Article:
A practitioner guide for asset managers & asset owners to assess clients’ and beneficiaries’ sustainability preferences

In the European Union (EU), households own 35 trillion EUR in financial assets of which around one third is invested in equity and investment funds and another one third is invested in insurance, pensions, and standardised guarantees.[1]

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Most of this investment is not aligned with the sustainability motivations and preferences of EU investors. Currently, 60-70% of them repeatedly state that they actually want to sustainably invest their money. This gap between the current investment and the appetite of EU investors represents an untapped multi-trillion EUR opportunity for the European financial market.[2] Hence, those investment managers who truly understand the sustainability motivations and preferences of their investors and manage to integrate them into their product offerings will have a significant competitive advantage compared to their peers. However, to close the unsatisfied market demand, new expertise and tools are needed to successfully integrate investors’ preferences into the development and management of new product offerings.

Distribution of sustainability profiles across Europe

For this reason, 2DII and Maastricht University developed a practitioner guide for asset managers & asset owners to assess clients’ and beneficiaries’ sustainability preferences. We discuss five real cases in which the research team (including Paul Smeets (Universiteit van Amsterdam), Katrin Gödker (Bocconi), Marco Ceccarelli (Vrije Universiteit Amsterdam) around Prof. Rob Bauer (Chair Institutional Investors at Maastricht University) developed and applied surveys and experiments in different institutional contexts. For each case, we provide a table with a summary of the key background information and context, as well as a link to the surveys and elicitation methods. These methods are a function of the product, the legal context, and the financial institution’s context. The primary goal of the surveys and experiments were to improve the quality of the method to elicit the sustainability preferences from the beneficiaries of various contexts of pension plan arrangements and clients of mutual funds. The case studies included the following organisations:

  • Pensioenfonds Detailhandel: A large Dutch pension plan (around 30 billion EUR of assets under management (AUM)) that provides a defined benefit (DB) pension plan to close to one million Dutch beneficiaries in the retail sector.
  • Nationale Nederlanden: An international financial services company with a strong presence in many European countries and Japan (around 140 billion EUR of AUM). The experiment focused on an occupational pension solution (collective defined contribution (DC) pension plan) for small Dutch companies.
  • BeFrank: A financial services company and part of the NN Group (around 7 billion EUR of AUM). The experiment focused on an occupational pension solution (collective defined contribution (DC) pension plan) for larger companies.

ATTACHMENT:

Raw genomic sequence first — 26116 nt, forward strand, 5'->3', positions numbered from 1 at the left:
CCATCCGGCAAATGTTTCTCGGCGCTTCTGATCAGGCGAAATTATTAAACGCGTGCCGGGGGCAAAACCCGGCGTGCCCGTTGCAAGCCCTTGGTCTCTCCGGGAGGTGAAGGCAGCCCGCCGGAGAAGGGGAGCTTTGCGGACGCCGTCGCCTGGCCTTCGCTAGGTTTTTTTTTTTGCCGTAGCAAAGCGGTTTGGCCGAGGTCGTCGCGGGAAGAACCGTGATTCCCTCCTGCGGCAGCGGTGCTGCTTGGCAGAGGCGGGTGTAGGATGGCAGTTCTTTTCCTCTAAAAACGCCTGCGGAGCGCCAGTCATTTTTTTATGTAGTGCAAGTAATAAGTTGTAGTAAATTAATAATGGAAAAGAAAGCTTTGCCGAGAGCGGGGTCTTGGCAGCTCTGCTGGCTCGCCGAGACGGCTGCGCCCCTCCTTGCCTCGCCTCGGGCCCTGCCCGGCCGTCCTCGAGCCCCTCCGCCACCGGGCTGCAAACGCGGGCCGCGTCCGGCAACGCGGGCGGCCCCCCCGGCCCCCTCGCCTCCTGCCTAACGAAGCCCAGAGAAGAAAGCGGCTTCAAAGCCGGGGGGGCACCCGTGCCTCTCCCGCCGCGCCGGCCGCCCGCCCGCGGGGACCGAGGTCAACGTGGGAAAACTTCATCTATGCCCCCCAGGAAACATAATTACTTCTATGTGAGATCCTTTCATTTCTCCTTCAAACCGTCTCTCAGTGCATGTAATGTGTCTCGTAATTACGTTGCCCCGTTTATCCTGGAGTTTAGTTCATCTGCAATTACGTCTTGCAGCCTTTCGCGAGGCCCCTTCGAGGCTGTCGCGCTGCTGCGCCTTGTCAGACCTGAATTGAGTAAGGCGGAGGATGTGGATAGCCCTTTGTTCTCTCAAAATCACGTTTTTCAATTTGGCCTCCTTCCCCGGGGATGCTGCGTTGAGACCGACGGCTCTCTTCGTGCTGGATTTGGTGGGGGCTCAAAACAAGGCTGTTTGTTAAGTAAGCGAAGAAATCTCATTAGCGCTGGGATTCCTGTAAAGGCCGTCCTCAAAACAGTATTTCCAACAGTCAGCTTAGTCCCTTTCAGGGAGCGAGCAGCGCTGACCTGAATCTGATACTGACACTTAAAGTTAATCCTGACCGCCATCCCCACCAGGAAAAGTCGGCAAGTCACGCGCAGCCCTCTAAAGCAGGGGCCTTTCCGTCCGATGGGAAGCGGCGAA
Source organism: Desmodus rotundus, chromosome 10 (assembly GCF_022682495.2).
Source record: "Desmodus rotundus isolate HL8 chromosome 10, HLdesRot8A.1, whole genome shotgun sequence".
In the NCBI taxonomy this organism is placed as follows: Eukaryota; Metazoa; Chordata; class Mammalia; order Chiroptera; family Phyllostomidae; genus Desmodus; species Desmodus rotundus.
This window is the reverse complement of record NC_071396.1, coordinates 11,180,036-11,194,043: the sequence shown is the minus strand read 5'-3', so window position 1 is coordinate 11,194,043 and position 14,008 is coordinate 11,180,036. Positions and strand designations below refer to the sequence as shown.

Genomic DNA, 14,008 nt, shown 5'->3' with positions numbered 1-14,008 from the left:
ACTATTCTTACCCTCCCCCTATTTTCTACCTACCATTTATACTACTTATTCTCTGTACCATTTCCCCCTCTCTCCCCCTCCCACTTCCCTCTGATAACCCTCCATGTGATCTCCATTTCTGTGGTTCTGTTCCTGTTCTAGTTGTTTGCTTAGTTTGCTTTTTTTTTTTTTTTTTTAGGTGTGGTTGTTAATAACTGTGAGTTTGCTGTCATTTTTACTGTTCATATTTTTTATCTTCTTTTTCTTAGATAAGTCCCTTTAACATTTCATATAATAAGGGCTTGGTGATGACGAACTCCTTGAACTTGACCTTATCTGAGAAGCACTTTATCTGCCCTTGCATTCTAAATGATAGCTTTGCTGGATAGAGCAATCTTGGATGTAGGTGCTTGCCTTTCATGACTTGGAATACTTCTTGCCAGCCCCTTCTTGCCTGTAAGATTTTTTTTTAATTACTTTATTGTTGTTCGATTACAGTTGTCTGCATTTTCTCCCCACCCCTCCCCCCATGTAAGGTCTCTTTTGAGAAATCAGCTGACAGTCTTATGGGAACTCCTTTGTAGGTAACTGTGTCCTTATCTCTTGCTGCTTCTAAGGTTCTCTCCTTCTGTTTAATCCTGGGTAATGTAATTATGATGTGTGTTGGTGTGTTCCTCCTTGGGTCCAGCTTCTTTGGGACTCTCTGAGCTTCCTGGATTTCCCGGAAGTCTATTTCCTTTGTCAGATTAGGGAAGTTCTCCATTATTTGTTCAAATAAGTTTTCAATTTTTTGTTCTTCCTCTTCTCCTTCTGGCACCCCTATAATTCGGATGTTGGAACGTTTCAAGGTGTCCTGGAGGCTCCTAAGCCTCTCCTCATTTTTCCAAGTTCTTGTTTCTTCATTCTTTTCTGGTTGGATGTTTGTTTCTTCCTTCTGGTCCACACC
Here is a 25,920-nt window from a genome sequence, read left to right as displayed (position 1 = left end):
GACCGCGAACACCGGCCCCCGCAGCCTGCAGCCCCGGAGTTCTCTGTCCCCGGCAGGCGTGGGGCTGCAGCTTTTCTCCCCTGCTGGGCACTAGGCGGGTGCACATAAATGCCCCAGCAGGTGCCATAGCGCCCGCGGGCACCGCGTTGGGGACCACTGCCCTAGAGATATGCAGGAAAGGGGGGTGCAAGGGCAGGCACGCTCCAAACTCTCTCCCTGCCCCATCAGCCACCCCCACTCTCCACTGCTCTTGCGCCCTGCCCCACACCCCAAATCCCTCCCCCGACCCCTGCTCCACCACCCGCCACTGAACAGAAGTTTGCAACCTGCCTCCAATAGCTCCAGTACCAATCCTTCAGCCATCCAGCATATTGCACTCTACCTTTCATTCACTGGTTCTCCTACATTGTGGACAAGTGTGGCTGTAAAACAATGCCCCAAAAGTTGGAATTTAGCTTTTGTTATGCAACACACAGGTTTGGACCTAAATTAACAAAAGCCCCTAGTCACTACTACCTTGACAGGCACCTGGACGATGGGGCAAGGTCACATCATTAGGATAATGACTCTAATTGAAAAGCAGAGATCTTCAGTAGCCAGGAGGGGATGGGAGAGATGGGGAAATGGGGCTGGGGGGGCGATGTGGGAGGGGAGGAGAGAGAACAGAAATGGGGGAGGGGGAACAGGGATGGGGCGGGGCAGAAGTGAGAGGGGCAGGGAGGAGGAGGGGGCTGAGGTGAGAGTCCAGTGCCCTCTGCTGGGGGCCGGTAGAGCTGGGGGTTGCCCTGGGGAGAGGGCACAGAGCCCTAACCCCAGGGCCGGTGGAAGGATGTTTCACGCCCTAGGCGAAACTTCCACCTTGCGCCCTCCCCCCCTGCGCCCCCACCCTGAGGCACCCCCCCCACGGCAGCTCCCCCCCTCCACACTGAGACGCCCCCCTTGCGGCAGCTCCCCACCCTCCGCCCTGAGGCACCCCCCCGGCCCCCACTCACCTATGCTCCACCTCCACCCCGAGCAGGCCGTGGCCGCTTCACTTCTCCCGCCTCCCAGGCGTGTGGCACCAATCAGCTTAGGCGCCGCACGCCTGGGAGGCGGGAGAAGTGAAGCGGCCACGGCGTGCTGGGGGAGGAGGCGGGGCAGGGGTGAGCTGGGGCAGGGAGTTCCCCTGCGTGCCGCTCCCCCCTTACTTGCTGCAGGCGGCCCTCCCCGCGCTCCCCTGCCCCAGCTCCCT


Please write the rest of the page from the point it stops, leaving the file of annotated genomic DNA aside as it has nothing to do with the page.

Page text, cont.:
• Universities Superannuation Scheme (USS): The largest private pension plan (hybrid defined benefit (DB) and contribution (DC) in the UK (around 100 billion EUR AUM) and is primarily used by universities and higher education institutions.
  • Meesman Indexbeleggen: A boutique mutual fund that provides Dutch retail investors with an umbrella of index investment vehicles in both equity and fixed income markets index mutual fund (around 1 billion EUR of AUM.

The findings show that the high-quality governance of survey and experiments is absolutely key. There are many concerns about ethics, GDPR, and wrong incentives (and more) for financial institutions. They also show that we need to further develop elicitation methods in both the domain of surveys and experiments and related and in other domains from different sciences (e.g. political science).


About our funder and the project: This project is funded by the EU’s Horizon 2020 research and innovation program under Grant Agreement No 834345. LEVEL EEI aims at making the financial products contributing to energy efficiency and sustainable energy more competitive. This work reflects only the author’s view and the funder is not responsible for any use that may be made of the information it contains.



The paper is part of the Retail Investing Research Program at 2DII which is one of the largest publicly funded research projects about the supply, demand, distribution and policy side of the sustainable retail investment market in Europe.

[1] See Eurostat (2022), Households – statistics on financial assets and liabilities

[2] 2° Investing Initiative (2022), “What do your clients actually want? Understanding and estimating household demand for sustainable financial products” ; 2° Investing Initiative (2023), “6 National Country Reports

2DII today announced it is transferring stewardship of the Paris Agreement Capital Transition Assessment (PACTA) to RMI, formerly Rocky Mountain Institute. PACTA measures financial portfolios' alignment with various climate scenarios, including those consistent with the Paris Agreement. Under RMI’s stewardship, PACTA will remain a free, independent, open-source methodology and tool, and will continue to provide the financial and supervisory community with forward-looking, science-based scenario analysis to help users make climate-aligned financing decisions. RMI will invest in scaling up PACTA’s usability and applicability in day-to-day investment decisions as well as reporting requirements.

Access the full press release here: the coming weeks, we will update this website with additional information. For now, please note that all contact information remains unchanged.